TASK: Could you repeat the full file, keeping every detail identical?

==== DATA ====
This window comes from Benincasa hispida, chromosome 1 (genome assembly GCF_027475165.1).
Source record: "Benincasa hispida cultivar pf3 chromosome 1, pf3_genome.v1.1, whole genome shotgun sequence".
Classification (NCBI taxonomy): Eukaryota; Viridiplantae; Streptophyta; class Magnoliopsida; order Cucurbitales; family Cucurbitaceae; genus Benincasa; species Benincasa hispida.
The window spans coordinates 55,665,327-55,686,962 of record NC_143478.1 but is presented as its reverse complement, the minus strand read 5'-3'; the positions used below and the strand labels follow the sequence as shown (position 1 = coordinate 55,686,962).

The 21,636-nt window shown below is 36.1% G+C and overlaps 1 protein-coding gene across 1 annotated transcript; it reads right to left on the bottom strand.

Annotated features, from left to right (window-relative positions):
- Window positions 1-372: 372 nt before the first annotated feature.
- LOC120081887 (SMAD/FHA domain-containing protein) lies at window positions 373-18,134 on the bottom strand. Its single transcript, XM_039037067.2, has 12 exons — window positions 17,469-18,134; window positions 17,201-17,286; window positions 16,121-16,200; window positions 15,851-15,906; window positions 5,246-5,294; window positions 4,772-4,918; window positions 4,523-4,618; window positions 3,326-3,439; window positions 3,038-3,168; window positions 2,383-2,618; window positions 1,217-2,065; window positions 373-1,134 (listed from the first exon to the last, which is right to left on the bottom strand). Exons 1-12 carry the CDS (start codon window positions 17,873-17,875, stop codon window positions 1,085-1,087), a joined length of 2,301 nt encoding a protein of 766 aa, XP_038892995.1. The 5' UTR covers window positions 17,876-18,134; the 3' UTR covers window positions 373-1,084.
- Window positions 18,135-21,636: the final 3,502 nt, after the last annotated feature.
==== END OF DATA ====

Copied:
This window comes from Benincasa hispida, chromosome 1 (genome assembly GCF_027475165.1).
Source record: "Benincasa hispida cultivar pf3 chromosome 1, pf3_genome.v1.1, whole genome shotgun sequence".
Classification (NCBI taxonomy): Eukaryota; Viridiplantae; Streptophyta; class Magnoliopsida; order Cucurbitales; family Cucurbitaceae; genus Benincasa; species Benincasa hispida.
The window spans coordinates 55,665,327-55,686,962 of record NC_143478.1 but is presented as its reverse complement, the minus strand read 5'-3'; the positions used below and the strand labels follow the sequence as shown (position 1 = coordinate 55,686,962).

The 21,636-nt window shown below is 36.1% G+C and overlaps 1 protein-coding gene across 1 annotated transcript; it reads right to left on the bottom strand.

Annotated features, from left to right (window-relative positions):
- Window positions 1-372: 372 nt before the first annotated feature.
- LOC120081887 (SMAD/FHA domain-containing protein) lies at window positions 373-18,134 on the bottom strand. Its single transcript, XM_039037067.2, has 12 exons — window positions 17,469-18,134; window positions 17,201-17,286; window positions 16,121-16,200; window positions 15,851-15,906; window positions 5,246-5,294; window positions 4,772-4,918; window positions 4,523-4,618; window positions 3,326-3,439; window positions 3,038-3,168; window positions 2,383-2,618; window positions 1,217-2,065; window positions 373-1,134 (listed from the first exon to the last, which is right to left on the bottom strand). Exons 1-12 carry the CDS (start codon window positions 17,873-17,875, stop codon window positions 1,085-1,087), a joined length of 2,301 nt encoding a protein of 766 aa, XP_038892995.1. The 5' UTR covers window positions 17,876-18,134; the 3' UTR covers window positions 373-1,084.
- Window positions 18,135-21,636: the final 3,502 nt, after the last annotated feature.